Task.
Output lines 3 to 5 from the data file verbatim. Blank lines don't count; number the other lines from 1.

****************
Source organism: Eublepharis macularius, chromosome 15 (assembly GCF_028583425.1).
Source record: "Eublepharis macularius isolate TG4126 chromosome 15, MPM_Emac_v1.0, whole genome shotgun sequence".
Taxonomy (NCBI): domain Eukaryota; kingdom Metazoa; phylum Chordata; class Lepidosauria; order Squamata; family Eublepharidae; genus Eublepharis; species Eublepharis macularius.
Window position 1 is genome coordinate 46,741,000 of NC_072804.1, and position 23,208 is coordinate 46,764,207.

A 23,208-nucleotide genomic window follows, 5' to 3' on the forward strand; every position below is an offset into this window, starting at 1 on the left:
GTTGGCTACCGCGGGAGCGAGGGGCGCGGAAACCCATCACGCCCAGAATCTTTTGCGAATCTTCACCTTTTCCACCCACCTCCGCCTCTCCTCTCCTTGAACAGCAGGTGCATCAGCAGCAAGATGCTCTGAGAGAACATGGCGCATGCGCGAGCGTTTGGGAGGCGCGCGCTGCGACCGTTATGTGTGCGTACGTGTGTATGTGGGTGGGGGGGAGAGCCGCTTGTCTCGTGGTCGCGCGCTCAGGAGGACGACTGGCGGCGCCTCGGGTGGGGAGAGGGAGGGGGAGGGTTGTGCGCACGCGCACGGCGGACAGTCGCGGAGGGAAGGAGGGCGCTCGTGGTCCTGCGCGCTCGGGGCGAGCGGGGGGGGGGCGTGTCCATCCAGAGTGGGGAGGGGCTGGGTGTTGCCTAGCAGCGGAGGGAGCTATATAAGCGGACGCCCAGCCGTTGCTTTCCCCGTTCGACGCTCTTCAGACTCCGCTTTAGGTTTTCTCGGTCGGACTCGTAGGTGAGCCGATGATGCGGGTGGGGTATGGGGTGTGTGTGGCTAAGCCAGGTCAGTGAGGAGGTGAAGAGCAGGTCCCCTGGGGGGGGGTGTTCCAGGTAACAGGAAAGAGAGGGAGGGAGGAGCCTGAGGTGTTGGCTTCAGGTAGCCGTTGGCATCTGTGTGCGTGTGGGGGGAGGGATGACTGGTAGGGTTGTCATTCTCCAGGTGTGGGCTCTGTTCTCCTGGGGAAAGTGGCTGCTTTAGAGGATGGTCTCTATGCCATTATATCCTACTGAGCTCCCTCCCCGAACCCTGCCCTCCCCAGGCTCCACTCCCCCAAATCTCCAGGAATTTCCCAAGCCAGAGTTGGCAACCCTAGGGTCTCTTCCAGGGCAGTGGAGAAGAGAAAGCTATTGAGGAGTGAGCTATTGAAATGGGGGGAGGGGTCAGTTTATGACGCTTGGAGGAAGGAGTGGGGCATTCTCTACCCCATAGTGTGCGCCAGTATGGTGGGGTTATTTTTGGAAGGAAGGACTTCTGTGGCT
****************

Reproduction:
Taxonomy (NCBI): domain Eukaryota; kingdom Metazoa; phylum Chordata; class Lepidosauria; order Squamata; family Eublepharidae; genus Eublepharis; species Eublepharis macularius.
Window position 1 is genome coordinate 46,741,000 of NC_072804.1, and position 23,208 is coordinate 46,764,207.

A 23,208-nucleotide genomic window follows, 5' to 3' on the forward strand; every position below is an offset into this window, starting at 1 on the left: